DB2 Crack Lets in Attackers Without Database Credentials

By Lisa Vaas Print this article Print

Big Blue promptly fixes flaw—unlike, it tartly says, some big database vendors.

Security researchers have uncovered a critical client/server protocol flaw in IBM's DB2 database.

Imperva's Application Defense Center reported on June 12 that it had discovered the vulnerability—which allows any attacker with network access to the database server to bring it down or to run arbitrary code—in DB2 Version 8.

The flaw's severity is magnified by the fact that an attacker doesn't need database credentials to exploit the weakness, according to Imperva.

Also, due to the fact that this is a network-level flaw, attacks slip by DB2's built-in auditing mechanism.

When requested for comment on the flaw, IBM took the opportunity to thumb its nose at archrival Oracle, whose "Unbreakable" slogan and slow patch times have gotten it into sticky PR situations in the past few years.

"IBM realizes that it is unrealistic to claim that any database is 'unbreakable' and that code—by its very nature—may contain some flaws," IBM engineers relayed in a statement e-mailed by a spokesperson.

"This is why the IBM development teams are continually working with various security entities throughout the industry to evaluate our code and detect any potential problems," IBM's statement continues. "Our engineers then work to quickly address any problems with an immediate patch rather than leaving our customers exposed until the next scheduled Fixpack release."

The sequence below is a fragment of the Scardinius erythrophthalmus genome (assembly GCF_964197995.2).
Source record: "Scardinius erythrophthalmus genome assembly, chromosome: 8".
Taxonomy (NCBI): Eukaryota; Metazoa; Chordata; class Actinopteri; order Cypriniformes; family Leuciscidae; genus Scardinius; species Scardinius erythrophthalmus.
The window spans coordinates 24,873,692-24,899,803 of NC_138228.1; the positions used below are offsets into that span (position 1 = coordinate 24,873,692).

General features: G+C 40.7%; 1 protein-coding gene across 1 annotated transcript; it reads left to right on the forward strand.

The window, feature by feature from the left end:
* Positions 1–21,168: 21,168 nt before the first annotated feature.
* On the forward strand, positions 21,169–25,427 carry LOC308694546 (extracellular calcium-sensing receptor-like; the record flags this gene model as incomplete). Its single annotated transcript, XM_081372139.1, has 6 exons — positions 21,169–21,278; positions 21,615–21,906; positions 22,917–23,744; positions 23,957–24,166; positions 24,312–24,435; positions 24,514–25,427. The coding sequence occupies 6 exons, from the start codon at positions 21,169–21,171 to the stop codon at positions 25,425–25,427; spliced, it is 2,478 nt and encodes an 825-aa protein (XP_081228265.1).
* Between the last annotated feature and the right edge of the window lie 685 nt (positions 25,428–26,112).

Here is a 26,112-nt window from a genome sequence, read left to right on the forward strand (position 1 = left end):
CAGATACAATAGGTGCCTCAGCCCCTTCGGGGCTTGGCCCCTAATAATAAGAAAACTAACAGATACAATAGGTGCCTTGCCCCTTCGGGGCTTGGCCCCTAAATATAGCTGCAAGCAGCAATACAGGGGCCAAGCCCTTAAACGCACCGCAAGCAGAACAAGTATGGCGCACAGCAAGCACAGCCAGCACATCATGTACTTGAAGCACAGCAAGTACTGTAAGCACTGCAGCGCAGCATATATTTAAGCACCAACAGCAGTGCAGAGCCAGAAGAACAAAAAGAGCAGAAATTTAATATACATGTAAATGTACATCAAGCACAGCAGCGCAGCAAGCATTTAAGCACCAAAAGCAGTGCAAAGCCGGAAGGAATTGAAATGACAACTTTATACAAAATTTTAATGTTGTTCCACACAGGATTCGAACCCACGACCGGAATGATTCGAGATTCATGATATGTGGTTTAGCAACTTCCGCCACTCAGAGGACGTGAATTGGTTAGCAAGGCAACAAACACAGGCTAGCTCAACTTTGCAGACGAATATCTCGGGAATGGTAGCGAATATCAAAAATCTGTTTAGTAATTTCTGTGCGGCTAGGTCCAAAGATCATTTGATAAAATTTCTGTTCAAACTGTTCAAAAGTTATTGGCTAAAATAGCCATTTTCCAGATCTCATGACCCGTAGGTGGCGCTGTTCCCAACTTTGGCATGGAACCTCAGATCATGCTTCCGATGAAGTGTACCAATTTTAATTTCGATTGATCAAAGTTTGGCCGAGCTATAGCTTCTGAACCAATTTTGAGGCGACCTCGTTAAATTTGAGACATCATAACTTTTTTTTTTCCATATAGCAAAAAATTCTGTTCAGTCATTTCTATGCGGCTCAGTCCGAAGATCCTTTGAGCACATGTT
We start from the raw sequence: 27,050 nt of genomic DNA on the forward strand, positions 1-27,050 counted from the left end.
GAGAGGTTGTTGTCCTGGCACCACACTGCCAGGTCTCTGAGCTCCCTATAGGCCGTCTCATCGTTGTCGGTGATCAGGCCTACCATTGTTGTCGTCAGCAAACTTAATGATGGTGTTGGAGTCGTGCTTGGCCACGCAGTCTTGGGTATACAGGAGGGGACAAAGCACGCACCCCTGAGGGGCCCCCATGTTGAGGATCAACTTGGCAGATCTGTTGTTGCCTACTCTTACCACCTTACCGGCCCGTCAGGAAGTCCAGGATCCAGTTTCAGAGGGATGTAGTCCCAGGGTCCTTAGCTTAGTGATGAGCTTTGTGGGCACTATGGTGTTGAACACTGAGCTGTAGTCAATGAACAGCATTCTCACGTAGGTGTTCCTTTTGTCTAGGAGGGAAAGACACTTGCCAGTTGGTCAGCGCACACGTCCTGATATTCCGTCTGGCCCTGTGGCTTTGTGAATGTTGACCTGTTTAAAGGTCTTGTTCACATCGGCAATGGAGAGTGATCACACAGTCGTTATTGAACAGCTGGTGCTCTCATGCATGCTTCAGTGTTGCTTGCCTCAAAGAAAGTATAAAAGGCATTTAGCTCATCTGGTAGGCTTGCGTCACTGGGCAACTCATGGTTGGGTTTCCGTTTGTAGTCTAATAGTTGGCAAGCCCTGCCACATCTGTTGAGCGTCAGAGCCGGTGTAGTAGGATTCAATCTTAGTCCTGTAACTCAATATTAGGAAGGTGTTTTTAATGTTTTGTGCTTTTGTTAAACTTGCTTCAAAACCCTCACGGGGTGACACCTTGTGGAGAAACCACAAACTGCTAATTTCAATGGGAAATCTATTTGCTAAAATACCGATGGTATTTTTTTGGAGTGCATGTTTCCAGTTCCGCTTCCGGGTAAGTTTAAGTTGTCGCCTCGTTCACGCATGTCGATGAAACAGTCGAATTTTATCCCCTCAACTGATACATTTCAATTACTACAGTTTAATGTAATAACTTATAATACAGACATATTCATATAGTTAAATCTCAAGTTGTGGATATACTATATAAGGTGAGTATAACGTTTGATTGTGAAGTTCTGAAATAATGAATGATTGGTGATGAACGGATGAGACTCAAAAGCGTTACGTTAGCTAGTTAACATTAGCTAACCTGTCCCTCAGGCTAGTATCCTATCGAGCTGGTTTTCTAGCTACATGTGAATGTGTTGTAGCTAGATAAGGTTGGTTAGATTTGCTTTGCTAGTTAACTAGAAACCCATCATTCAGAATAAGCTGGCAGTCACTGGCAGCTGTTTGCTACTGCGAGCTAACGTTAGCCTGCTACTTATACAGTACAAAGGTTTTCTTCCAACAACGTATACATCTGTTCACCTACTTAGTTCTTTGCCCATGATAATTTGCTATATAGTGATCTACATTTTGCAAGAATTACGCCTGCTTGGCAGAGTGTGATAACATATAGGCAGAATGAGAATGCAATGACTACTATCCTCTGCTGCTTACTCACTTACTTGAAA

Read the full story on eWEEK.com: DB2 Crack Lets in Attackers Without Database Credentials

This article was originally published on 2006-06-12
Lisa Vaas is News Editor/Operations for eWEEK.com and also serves as editor of the Database topic center. Since 1995, she has also been a Webcast news show anchorperson and a reporter covering the IT industry. She has focused on customer relationship management technology, IT salaries and careers, effects of the H1-B visa on the technology workforce, wireless technology, security, and, most recently, databases and the technologies that touch upon them. Her articles have appeared in eWEEK's print edition, on eWEEK.com, and in the startup IT magazine PC Connection. Prior to becoming a journalist, Vaas experienced an array of eye-opening careers, including driving a cab in Boston, photographing cranky babies in shopping malls, selling cameras, typography and computer training. She stopped a hair short of finishing an M.A. in English at the University of Massachusetts in Boston. She earned a B.S. in Communications from Emerson College. She runs two open-mic reading series in Boston and currently keeps bees in her home in Mashpee, Mass.
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